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Join author Brian Trifon as he shows how to improve music and audio productions using virtual instruments in Logic Pro. This course tours the program's virtual instruments, including the ES2 hybrid synthesizer, Sculpture physical modeling synthesizer, EFM1 FM synthesizer, the EVOC 20 vocoder, the Ultrabeat drum synthesizer, and the EXS24 sampler, and shows how to achieve various effects with each instrument's parameters. The course also covers working with oscillators and filters, understanding signal flow, creating custom synthesizer patches, adding effects, synthesizing speech, creating a library of custom sound samples, and much more.
Virtual Instruments with Logic Pro will be updating on a monthly basis, eventually covering all the virtual instruments in the application. Look for the latest movies here and on the lynda.com blog.
So let's take a look at how we can synthesize a symbol- or hi-hat-type sound. So I am going to load in the empty patch. So I am going to go Load Setting and then Desktop/Exercise Files/Ultrabeat. Then in here the Preset folder I am going to select Ultrabeat_EMPTY. So we will build the cymbal sound on C1, and if you think about a cymbal it's a pretty noisy type of sound, but it's different than obviously a snare-drum kind of noise.
So the best way to re-create a cymbal sound is using resonant noise. So I am going to turn on the noise generator. I just turned off oscillator 2. And I am going to set this to High Pass. Okay, so you hear we have noise. I'm going to adjust the cutoff to bring back in from the low frequencies, and then I am going to crank up the resonance here. So let's just crank this way up, and then I will adjust the cutoff a bit. Okay, so we have a nice resonant noise sound here.
So the next thing I am going to want to do is just play around with the amp envelope. So that's Env 4, which is attached to the voice volume, because that really affects how the sound functions. So for example if I have a short decay, it's going to be like a closed hi-hat. So let's just do that. (music playing) So even with nothing else, it actually sounds quite a bit like a closed hi-hat. And if I get rid of the Zoom to Fit and pull out the decay, it functions a bit more like an open hi-hat.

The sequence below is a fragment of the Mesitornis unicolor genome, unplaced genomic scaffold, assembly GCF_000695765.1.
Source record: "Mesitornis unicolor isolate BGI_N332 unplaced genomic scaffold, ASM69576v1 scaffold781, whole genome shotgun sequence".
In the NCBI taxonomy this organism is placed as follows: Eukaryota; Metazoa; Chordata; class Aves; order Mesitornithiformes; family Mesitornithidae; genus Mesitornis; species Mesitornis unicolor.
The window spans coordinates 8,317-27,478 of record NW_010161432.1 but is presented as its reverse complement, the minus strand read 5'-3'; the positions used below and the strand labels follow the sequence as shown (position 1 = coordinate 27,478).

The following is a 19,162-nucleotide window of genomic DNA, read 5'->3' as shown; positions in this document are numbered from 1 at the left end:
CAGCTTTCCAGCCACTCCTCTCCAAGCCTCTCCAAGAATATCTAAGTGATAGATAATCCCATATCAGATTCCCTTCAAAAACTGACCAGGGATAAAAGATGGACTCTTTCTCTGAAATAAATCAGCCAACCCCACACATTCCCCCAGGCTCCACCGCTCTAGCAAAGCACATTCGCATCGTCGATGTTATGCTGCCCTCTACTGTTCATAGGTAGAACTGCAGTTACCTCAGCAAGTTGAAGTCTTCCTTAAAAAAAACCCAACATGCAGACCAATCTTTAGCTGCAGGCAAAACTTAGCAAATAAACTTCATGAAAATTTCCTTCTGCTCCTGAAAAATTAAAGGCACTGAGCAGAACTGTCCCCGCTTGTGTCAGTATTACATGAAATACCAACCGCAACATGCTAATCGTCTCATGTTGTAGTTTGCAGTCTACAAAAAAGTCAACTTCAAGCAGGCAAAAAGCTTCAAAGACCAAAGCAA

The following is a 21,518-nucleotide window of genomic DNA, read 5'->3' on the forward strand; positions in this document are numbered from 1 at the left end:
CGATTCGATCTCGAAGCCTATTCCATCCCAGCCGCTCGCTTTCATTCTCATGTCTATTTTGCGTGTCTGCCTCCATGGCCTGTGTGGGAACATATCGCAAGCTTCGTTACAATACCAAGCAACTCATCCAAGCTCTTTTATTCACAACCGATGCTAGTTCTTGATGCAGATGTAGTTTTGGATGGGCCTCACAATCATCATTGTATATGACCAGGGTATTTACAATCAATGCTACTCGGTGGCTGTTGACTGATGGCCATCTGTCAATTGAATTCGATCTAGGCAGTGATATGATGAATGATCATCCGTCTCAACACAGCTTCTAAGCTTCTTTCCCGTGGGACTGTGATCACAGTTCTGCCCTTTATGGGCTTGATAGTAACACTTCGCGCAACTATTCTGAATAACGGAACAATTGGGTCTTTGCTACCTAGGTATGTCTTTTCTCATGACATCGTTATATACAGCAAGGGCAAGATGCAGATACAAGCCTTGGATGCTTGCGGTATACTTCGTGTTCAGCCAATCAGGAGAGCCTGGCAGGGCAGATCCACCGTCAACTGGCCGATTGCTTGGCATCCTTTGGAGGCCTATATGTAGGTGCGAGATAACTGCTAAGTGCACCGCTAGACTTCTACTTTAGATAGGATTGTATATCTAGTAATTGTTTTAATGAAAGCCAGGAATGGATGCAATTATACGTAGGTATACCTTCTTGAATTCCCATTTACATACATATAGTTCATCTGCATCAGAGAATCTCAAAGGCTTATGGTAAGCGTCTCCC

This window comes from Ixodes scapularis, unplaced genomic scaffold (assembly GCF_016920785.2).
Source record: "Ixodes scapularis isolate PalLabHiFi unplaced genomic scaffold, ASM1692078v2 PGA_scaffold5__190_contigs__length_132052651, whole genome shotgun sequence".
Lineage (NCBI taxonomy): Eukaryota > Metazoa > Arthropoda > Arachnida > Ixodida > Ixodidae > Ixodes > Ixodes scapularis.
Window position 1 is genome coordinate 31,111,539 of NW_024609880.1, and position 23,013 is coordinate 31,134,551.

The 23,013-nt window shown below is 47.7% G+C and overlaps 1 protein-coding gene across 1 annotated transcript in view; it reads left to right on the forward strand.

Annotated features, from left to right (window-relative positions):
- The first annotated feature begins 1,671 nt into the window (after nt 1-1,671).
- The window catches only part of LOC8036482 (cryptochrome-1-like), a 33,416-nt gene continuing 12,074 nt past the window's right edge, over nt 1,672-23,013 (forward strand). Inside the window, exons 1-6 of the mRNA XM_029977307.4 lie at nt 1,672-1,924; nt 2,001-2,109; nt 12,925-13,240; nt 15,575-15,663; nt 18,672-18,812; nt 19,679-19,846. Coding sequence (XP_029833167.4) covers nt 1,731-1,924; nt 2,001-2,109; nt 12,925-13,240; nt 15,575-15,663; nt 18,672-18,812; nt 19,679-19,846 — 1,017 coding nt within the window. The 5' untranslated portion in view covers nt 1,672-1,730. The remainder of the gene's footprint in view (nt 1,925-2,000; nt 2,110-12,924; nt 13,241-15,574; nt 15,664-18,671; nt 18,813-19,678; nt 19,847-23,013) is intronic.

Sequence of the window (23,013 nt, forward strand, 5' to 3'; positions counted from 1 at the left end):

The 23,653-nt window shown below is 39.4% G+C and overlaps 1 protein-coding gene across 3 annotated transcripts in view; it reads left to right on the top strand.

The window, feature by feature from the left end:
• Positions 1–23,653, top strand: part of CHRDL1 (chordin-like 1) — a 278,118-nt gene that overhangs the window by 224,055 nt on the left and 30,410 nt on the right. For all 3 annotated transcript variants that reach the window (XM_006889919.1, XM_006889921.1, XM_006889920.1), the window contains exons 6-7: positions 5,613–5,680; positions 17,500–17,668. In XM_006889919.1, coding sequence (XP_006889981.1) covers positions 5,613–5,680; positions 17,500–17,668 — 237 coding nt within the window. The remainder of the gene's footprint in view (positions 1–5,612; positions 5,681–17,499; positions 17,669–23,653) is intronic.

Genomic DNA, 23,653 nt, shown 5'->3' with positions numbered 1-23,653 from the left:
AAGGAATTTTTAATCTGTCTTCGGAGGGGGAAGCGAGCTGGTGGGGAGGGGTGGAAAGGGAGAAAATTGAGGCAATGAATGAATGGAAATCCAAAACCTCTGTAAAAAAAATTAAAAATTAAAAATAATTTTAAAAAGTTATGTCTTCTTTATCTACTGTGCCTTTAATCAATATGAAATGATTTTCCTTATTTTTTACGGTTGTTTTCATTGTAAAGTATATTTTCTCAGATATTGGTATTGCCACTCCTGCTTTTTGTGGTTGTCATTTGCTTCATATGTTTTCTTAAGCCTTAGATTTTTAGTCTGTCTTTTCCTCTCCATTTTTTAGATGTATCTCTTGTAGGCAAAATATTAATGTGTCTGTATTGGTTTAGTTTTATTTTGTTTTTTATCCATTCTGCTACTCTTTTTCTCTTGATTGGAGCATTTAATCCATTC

So there is something missing about this cymbal sound though. It's not quite right, in terms of the attack portion. I want it to have a little bit more punch. Fortunately, what we can do is take advantage of this high resonance value and the cutoff on this filter here. (music playing) Notice when I change that, it really stands out. So if I give this a short envelope, it's going to accentuate the attack portion of the sound. So I am going to add Env 1 to modulate this filter cutoff. So Env 1.
I want a really short setting here, so I am going to zoom to fit so we can see a little bit closer and just drag this way in. And let me give this envelope a little bit of amount here. So I am going to give it a negative amount, because I want the cutoff to close. So I don't want it to open up further. I want it to be closed down. Okay. (music playing) And I am going to make this even shorter, and we will adjust the attack here too. If I want to just zoom in on the attack portion in this envelope, I can hit this A button here. That helps for precision work.
So there we go. (music playing) I think that's good. And I could shape this decay a little bit more. There we go. So first what I am going to do is adjust that Env 4 once again just to make this a shorter decay. (music playing) Okay, and that's sounding pretty good and if I need to tweak that resonance sound, I can adjust the amount of Env 1 here. (music playing) And I can adjust the cutoff in general. (music playing) That's going to create different types of cymbal or hi-hat sounds.
(music playing) So notice that when I get rid of Env 1, which is modulating this cutoff, we lose a little bit in terms of the attack of the sound, so I will turn this off. So here it is without it, and then I will put it back on. (music playing) So that little bit of resonance I think can really make a big difference in terms of the sound. So obviously it's an ongoing process with synthesizing any sound. So it's definitely worth tweaking all these settings and you could adjust the resonance, spending time with the envelopes, and to really craft things to make it perfect.
It's definitely worth exploring some of the other parameters of Ultrabeat in order to make some strange sounds too. So you can use the FM and the Ring Modulator to really bring out the metallic aspects of sounds. So it's definitely worth exploring that. So let's save this hi-hat that we have in progress right now. So I am going to go to the Settings menu up here, go to Save Setting As, then in the Desktop/Exercise Files/ Ultrabeat/Preset folder, I am going to save Ultrabeat_HiHat. So now that I have explored how to synthesize a cymbal and hi-hat sound, in the next video let's explore making patterns and sequencing the different elements of Ultrabeat with the Step Sequencer.
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